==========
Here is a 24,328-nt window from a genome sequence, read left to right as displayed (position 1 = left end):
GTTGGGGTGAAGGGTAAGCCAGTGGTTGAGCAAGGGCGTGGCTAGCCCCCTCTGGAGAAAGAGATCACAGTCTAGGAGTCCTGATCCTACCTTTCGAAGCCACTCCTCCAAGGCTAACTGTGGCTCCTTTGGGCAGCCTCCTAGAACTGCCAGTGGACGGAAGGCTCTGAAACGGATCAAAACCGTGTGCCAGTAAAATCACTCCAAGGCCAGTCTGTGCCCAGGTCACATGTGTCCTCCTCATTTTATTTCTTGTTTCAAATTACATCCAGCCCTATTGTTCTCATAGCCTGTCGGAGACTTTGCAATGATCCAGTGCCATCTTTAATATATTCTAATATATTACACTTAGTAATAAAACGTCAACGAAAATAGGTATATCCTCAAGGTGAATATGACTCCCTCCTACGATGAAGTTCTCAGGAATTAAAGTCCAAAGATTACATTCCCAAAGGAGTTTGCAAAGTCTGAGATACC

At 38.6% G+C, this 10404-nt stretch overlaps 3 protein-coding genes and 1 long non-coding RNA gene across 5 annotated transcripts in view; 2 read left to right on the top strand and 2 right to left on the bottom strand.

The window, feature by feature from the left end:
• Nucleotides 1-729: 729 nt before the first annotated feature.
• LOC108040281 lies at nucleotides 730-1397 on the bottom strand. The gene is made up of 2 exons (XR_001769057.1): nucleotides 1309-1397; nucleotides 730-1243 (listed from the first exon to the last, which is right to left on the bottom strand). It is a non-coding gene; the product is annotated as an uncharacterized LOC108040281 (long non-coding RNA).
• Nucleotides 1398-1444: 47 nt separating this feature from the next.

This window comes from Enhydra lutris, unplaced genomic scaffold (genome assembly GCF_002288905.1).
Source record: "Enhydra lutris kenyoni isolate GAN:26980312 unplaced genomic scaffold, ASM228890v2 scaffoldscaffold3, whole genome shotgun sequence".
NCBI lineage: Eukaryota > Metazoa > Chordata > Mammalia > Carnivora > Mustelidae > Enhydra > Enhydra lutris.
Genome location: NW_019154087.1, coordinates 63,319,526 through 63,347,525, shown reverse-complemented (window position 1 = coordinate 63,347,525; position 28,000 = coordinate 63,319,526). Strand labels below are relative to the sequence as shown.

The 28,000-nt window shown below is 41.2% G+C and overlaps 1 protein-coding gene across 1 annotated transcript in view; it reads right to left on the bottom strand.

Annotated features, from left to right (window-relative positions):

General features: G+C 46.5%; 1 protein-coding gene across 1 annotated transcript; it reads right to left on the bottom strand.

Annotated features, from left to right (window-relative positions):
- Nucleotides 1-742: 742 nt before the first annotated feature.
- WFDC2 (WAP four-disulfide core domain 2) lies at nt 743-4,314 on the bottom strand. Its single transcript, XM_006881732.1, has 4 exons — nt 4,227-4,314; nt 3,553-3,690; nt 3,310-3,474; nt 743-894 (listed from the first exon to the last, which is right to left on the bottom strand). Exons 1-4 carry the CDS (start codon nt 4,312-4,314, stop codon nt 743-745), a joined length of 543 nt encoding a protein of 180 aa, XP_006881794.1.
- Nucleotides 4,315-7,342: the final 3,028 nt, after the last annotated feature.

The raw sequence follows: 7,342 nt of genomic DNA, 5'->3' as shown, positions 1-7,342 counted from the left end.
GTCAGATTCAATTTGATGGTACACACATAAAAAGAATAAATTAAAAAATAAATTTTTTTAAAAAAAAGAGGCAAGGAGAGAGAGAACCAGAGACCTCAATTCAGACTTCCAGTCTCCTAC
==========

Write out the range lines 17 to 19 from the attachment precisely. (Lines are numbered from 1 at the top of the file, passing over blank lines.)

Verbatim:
- WFDC2 (WAP four-disulfide core domain 2) lies at nt 743-4,314 on the bottom strand. Its single transcript, XM_006881732.1, has 4 exons — nt 4,227-4,314; nt 3,553-3,690; nt 3,310-3,474; nt 743-894 (listed from the first exon to the last, which is right to left on the bottom strand). Exons 1-4 carry the CDS (start codon nt 4,312-4,314, stop codon nt 743-745), a joined length of 543 nt encoding a protein of 180 aa, XP_006881794.1.
- Nucleotides 4,315-7,342: the final 3,028 nt, after the last annotated feature.

The raw sequence follows: 7,342 nt of genomic DNA, 5'->3' as shown, positions 1-7,342 counted from the left end.